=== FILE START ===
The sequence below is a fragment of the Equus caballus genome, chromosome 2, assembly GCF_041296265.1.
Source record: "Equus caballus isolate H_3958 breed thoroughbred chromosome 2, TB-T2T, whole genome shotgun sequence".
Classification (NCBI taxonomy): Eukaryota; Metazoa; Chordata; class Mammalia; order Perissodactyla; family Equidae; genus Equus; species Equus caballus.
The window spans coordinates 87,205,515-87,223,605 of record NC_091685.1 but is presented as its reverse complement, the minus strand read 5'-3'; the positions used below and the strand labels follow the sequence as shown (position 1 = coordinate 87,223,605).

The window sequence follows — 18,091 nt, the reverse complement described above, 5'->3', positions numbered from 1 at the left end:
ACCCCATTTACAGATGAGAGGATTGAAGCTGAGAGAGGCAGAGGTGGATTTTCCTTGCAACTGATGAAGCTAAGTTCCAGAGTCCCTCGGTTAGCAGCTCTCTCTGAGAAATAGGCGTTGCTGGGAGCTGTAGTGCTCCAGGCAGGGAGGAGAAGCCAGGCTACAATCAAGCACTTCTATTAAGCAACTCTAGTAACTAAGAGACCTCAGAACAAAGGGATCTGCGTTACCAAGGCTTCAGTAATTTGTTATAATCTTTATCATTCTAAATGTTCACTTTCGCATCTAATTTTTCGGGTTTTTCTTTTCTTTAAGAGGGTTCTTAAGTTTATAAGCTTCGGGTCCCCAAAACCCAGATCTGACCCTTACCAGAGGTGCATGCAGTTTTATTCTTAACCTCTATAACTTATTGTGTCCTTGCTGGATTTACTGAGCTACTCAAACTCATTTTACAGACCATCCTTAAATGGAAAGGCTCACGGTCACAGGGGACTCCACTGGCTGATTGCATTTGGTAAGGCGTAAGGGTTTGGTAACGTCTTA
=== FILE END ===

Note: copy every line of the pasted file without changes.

The sequence below is a fragment of the Equus caballus genome, chromosome 2, assembly GCF_041296265.1.
Source record: "Equus caballus isolate H_3958 breed thoroughbred chromosome 2, TB-T2T, whole genome shotgun sequence".
Classification (NCBI taxonomy): Eukaryota; Metazoa; Chordata; class Mammalia; order Perissodactyla; family Equidae; genus Equus; species Equus caballus.
The window spans coordinates 87,205,515-87,223,605 of record NC_091685.1 but is presented as its reverse complement, the minus strand read 5'-3'; the positions used below and the strand labels follow the sequence as shown (position 1 = coordinate 87,223,605).

The window sequence follows — 18,091 nt, the reverse complement described above, 5'->3', positions numbered from 1 at the left end:
ACCCCATTTACAGATGAGAGGATTGAAGCTGAGAGAGGCAGAGGTGGATTTTCCTTGCAACTGATGAAGCTAAGTTCCAGAGTCCCTCGGTTAGCAGCTCTCTCTGAGAAATAGGCGTTGCTGGGAGCTGTAGTGCTCCAGGCAGGGAGGAGAAGCCAGGCTACAATCAAGCACTTCTATTAAGCAACTCTAGTAACTAAGAGACCTCAGAACAAAGGGATCTGCGTTACCAAGGCTTCAGTAATTTGTTATAATCTTTATCATTCTAAATGTTCACTTTCGCATCTAATTTTTCGGGTTTTTCTTTTCTTTAAGAGGGTTCTTAAGTTTATAAGCTTCGGGTCCCCAAAACCCAGATCTGACCCTTACCAGAGGTGCATGCAGTTTTATTCTTAACCTCTATAACTTATTGTGTCCTTGCTGGATTTACTGAGCTACTCAAACTCATTTTACAGACCATCCTTAAATGGAAAGGCTCACGGTCACAGGGGACTCCACTGGCTGATTGCATTTGGTAAGGCGTAAGGGTTTGGTAACGTCTTA